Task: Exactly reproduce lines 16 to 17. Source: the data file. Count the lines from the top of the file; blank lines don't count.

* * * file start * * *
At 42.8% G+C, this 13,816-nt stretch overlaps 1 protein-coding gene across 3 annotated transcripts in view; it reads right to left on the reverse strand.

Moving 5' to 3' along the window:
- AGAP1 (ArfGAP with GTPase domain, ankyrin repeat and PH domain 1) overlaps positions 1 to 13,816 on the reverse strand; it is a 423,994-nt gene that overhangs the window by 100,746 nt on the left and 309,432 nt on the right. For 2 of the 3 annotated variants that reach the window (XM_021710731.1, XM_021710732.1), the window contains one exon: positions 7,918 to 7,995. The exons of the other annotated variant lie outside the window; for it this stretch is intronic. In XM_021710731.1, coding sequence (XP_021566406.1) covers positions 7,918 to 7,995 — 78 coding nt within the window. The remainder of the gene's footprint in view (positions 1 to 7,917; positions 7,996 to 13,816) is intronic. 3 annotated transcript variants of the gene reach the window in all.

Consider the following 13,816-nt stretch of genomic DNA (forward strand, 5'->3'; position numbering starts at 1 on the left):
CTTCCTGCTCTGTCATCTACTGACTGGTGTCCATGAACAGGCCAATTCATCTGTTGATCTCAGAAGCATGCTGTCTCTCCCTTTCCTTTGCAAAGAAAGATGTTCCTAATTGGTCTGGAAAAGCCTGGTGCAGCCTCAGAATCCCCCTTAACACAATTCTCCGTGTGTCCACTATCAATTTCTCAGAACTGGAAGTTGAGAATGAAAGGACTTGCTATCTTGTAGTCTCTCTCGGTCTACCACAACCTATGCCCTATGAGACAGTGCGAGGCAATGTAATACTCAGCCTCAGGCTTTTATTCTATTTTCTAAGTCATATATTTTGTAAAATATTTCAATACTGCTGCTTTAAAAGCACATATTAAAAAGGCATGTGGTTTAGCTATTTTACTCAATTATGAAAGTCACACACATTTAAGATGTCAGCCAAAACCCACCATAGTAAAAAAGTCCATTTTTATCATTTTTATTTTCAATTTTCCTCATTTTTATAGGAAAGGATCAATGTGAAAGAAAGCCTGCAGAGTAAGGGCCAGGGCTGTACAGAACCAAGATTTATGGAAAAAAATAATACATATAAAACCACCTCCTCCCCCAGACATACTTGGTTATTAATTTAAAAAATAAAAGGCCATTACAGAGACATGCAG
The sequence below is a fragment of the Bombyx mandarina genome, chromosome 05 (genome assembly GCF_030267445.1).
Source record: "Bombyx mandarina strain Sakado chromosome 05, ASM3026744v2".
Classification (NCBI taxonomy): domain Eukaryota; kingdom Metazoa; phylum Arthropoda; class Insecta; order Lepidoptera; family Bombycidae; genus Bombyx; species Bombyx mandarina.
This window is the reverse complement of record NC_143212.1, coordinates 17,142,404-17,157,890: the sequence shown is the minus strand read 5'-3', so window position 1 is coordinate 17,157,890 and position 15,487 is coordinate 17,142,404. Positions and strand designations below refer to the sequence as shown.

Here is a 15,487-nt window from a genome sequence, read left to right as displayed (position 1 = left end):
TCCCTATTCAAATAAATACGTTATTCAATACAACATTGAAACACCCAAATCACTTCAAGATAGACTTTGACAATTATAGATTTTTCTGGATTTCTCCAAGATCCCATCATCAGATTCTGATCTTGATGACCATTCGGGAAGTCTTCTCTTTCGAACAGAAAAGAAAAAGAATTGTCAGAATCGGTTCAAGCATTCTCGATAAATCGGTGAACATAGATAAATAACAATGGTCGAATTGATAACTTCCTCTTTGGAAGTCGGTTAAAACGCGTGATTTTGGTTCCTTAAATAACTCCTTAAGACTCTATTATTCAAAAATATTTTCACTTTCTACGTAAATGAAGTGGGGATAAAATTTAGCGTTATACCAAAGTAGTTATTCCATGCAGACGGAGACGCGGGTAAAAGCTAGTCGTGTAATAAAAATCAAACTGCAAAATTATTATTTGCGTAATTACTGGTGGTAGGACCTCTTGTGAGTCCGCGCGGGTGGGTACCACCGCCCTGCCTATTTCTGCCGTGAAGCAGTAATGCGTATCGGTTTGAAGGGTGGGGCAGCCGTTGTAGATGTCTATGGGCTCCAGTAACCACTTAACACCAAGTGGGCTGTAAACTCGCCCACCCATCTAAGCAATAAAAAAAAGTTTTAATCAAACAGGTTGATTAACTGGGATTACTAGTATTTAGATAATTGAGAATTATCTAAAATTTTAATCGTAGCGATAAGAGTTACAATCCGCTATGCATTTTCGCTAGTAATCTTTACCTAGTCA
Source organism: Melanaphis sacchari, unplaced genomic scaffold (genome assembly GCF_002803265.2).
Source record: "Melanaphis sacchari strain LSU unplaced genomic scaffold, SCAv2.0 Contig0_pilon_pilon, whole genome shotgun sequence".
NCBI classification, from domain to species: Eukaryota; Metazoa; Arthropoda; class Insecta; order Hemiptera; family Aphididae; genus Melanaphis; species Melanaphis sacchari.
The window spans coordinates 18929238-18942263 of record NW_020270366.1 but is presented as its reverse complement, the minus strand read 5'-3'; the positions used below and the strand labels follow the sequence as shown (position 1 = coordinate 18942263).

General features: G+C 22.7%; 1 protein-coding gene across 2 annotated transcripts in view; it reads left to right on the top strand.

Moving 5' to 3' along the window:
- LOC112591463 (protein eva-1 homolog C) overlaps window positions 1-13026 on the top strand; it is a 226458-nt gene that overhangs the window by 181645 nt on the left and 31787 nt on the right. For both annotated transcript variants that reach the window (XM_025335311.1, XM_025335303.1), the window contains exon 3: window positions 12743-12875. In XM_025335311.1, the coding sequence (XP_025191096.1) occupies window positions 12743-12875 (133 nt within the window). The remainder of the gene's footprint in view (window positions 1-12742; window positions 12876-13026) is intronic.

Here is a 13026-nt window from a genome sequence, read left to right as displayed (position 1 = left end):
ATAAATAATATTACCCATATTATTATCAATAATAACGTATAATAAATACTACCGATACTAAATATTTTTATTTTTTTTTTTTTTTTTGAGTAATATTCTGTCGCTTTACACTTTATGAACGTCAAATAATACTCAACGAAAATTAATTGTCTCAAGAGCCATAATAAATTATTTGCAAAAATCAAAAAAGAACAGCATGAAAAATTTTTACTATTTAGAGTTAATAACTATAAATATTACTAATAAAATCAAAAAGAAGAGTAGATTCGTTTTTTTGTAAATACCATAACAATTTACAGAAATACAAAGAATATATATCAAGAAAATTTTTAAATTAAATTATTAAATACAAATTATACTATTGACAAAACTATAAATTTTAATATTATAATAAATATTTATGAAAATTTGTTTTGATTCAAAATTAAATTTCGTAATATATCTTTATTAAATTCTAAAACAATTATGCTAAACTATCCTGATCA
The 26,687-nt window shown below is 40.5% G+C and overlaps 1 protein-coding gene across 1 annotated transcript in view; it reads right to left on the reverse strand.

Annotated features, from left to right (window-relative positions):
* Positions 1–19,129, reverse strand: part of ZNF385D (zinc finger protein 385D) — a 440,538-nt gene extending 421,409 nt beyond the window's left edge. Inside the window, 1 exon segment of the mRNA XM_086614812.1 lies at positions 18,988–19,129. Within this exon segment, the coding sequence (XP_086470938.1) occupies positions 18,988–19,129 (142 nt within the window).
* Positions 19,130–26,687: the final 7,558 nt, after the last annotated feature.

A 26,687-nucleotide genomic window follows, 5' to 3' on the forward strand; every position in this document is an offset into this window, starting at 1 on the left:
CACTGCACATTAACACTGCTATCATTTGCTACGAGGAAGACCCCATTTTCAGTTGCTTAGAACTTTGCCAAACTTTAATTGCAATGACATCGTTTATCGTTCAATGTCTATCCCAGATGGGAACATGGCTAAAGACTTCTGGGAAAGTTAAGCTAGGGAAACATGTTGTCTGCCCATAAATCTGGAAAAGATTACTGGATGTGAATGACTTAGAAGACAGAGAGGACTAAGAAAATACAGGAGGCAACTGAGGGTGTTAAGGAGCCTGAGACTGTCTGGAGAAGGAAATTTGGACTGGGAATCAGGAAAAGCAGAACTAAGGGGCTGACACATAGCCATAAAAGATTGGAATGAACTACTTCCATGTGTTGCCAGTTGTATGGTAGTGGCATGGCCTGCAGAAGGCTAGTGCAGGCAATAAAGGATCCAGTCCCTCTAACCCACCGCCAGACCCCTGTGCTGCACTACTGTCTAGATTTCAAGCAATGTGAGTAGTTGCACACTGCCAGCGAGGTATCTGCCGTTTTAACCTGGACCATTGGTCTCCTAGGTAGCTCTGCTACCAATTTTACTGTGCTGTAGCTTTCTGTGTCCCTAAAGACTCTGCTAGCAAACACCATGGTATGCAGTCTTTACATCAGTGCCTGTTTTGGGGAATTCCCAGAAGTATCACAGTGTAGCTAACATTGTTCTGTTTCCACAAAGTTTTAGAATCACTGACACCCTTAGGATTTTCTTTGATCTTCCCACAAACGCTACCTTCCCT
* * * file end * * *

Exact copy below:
General features: G+C 22.7%; 1 protein-coding gene across 2 annotated transcripts in view; it reads left to right on the top strand.

Moving 5' to 3' along the window: